Norwegian Wood by Haruki Murakami

Abril 22, 2012

Sex. Music. Booze. More sex. Death. Revolution. Hypocrisy. University life. More death.  Young love. 13-Year Old liars. Revolution. Past and Present Subjunctives. Lunch out. Writing letters. Skipping classes. The Beatles. Porn movies. Storm Trooper. Classic novels. Graphic. Erotic. Out of the box. Simple. Twisted. Mad world. Mad people. Past. Present. Real. Imagined. Life. Death again.

I don’t even know how to start a review of this novel so I just thought of typing words and phrases that pretty much sum up my first  Haruki Murakami  experience. I am not even sure if what I will be writing will pass as one.

Norwegian Wood  is all too new for me. I have definitely heard how a lot of people  praise Murakami’s works and Murakami’s ideas as a writer by reading about people’s reviews of his work. But I made it a point not to read the content of whatever Murakami novel they are reviewing or to focus so much on what they think of the story. I had wanted to experience reading his works first hand, with my mind devoid of other people’s thoughts on them. I read reviews just to make sure that I have sufficient background of what it will be like.

Turns out, one can never be completely prepared for Murakami’s unconventional ideas. Norwegian Wood is something like a privileged look at what is going through this man’s mind. It is not really his poetry or artistry you would admire. It’s the sickness of his ideas and the gravity of the impact it will create on you. You will love him and hate him at the same time for doing it. Anyone who has read Norwegian Wood would understand me if I say I had started to look at any 13-year old girl with suspicion now. Or how it would be difficult for me to look at reserved, shy 20-year old women and not think about how she is like when she’s alone with her boyfriend. I am betting Murakami will succeed in “polluting” your head with things you were afraid to imagine or have never even thought of. Whether you are ultra conservative or not is even beside the point.  His hard-to-believe ideas will linger in your head, initially with resistance, but after quite some time, you would be swayed to believing every single thought.

I finished Norwegian Wood after several attempts, probably on my third one. The first time I did read it, I made it until the first or second chapter, then I fell asleep. Weeks after, I tried it a second time and realized I had to reread the first two chapters again. So I did. This time I made it until Chapter 3. Then I seemed to lose interest and decided I’d put it aside first, go back to reading a young adult series, before I return to it. I finished the said series, but I never got back to Norwegian Wood and it lay dusty on my bed for two more weeks. Then last night, I finally found the urge to pick it up. I started rereading everything after dinner, and I stopped at  3 am, reserving the last few pages when I wake up.  I woke up at 10:00, and was done with the book 30 minutes after. It’s funny how I did not find it engaging at first, only to realize after how an interesting masterpiece it is.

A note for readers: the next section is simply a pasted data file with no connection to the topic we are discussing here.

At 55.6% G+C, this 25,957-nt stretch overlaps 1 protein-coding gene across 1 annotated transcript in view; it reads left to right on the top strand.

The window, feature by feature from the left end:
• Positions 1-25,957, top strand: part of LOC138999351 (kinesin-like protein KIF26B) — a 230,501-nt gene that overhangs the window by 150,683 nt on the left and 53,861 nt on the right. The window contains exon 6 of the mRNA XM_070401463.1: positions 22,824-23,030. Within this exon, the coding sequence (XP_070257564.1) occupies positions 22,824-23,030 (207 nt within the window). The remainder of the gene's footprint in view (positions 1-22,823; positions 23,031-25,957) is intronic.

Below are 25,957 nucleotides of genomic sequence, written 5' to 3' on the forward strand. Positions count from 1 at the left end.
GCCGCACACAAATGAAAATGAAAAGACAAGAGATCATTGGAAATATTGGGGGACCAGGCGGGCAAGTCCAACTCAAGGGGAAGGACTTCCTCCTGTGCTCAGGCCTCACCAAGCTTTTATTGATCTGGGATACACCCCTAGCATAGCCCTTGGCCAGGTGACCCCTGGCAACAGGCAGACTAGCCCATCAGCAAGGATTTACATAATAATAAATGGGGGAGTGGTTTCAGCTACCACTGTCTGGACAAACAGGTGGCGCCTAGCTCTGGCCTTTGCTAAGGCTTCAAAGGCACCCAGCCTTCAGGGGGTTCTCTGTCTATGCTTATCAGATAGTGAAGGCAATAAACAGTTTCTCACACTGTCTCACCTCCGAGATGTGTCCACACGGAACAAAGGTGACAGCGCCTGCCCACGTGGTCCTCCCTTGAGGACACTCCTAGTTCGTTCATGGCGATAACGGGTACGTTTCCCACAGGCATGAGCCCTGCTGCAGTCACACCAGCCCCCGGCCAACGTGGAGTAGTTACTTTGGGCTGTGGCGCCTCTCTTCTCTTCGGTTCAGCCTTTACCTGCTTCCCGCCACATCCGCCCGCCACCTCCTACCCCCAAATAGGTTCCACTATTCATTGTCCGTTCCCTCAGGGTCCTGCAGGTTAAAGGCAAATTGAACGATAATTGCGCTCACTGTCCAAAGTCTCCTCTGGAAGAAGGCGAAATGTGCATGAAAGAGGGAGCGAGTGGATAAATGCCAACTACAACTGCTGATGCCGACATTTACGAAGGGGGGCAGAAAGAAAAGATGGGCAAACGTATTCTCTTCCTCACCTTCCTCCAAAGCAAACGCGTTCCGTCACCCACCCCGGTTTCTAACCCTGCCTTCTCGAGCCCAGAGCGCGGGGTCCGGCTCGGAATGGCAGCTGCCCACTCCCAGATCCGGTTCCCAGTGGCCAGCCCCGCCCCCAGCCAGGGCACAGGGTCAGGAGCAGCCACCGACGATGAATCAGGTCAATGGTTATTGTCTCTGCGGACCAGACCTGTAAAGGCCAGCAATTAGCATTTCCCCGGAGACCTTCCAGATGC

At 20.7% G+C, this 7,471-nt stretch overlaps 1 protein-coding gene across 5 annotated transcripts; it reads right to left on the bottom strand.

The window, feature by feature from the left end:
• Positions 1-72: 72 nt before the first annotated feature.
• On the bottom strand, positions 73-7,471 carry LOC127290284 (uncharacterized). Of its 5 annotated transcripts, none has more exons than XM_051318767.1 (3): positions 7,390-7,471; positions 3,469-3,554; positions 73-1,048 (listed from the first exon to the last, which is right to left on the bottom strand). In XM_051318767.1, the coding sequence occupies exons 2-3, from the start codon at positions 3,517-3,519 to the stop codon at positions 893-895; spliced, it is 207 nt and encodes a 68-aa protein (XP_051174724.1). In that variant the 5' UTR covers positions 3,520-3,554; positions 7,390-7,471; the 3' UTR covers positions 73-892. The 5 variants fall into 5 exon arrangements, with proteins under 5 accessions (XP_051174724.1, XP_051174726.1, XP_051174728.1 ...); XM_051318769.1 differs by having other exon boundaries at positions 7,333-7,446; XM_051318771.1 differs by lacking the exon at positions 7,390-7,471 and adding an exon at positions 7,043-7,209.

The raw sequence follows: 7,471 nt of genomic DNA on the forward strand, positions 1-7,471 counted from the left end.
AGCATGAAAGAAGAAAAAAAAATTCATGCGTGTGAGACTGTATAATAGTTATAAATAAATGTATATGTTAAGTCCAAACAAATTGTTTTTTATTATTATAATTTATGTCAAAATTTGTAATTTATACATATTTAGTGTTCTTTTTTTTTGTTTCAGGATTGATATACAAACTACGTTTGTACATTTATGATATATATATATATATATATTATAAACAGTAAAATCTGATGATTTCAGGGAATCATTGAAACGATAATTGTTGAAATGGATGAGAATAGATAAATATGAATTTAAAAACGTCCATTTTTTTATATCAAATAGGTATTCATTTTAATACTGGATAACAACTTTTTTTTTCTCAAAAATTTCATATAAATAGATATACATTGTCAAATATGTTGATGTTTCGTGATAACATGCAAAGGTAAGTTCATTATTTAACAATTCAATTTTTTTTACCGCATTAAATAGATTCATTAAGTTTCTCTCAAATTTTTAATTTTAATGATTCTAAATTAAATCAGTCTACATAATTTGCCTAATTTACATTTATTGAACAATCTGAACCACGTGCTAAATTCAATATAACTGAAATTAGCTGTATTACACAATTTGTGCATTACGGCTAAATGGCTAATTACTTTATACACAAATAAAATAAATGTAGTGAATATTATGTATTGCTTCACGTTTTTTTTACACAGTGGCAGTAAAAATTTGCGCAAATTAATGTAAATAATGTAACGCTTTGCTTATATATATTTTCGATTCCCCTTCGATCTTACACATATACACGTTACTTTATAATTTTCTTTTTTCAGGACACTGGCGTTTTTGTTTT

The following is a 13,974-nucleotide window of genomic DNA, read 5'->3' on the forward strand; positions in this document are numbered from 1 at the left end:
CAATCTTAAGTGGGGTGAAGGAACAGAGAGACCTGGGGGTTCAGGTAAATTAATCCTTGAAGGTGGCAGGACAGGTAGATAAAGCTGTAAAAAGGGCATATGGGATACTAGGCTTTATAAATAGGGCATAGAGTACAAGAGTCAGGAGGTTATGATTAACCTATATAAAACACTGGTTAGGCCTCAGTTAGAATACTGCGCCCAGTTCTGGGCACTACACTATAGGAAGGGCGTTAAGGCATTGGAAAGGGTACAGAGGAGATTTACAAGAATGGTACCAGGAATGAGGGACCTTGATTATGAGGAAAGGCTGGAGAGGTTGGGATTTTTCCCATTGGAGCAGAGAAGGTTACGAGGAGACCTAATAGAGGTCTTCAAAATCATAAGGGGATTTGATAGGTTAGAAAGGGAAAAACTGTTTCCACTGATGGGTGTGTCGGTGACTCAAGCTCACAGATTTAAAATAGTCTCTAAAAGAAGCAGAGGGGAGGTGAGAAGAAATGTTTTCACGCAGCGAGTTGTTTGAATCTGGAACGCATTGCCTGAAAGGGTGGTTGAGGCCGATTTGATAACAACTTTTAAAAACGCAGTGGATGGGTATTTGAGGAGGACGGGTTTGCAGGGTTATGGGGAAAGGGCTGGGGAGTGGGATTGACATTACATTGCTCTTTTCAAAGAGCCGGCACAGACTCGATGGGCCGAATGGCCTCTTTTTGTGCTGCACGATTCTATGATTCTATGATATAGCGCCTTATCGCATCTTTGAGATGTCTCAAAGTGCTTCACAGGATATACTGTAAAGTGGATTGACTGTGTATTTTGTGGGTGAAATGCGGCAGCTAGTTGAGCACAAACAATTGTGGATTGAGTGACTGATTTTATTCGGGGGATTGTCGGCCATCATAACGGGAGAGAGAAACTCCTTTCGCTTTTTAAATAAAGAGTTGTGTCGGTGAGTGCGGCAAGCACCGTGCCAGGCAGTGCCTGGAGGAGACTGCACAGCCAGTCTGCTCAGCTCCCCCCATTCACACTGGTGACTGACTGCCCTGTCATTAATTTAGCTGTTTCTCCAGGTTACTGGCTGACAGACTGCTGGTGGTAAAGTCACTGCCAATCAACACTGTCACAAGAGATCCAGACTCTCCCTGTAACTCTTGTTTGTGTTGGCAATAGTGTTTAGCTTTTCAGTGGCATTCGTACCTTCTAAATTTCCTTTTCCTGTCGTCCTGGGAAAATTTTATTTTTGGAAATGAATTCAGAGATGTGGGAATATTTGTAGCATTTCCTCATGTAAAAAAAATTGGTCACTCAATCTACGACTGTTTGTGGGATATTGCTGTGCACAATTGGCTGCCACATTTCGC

I don’t think I should talk about the story. It’s but another love story, yet it’s something more. How sometimes in love you’re afraid to let go of two things at the same time when you’re obliged to make a decision sooner or later. Then it’s also a coming-of-age book. It’s full of inner conflicts, unresolved issues, and crazy ideas. You’d suspect it’s allegorical at some point then one minute you’re no longer sure if the writer just means what he says.

I have two more Murakami books on my book shelf. They’ve been untouched for a month or so. I wonder how my second Murakami experience will be.

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6 Tugon to “Norwegian Wood by Haruki Murakami”

  1. Kristel Says:

    It took me a while to really get into “Norweigan Wood” too. But it *is* a page-turner once you hit the right rhythm and it’s now one of my favorite books by Murakami. 🙂 Great review!

  2. ylbnoel Says:

    i agree with what you said about sometimes it’s not advisable to read reviews or what people write about what they thought of a book. I haven’t read this book myself but I like the author, one of his books had Sheep in the title, another was about the incident in their subways. Thanks for sharing Prof!


  3. Reviews do affect your thoughts about a book at some extent and that’s what I am trying to avoid every single time. Sometimes you’d convince yourself that something’s a good read even if you hadn’t enjoyed it the least bit just because others said a lot of good things about it. 🙂
    I think you’re referring to A Wild Sheep Chase. I also own that one. It’s actually next on my list of “to-read” books.
    And again, thanks for dropping by!

  4. Gypsy Mary Says:

    Great review on Norwegian Wood. It also deprived me of sleep. I read it from 8pm to 6am..Haruki Murakami is my favorite author and I’m glad you like his style. Kafka on the Shore was my first Murakami experience—talking cats, fish falling from the sky, incest and other unimaginable things. I’m pretty sure your second Murakami experience will be crazy. Haha! He is addictive, i warn you. 🙂


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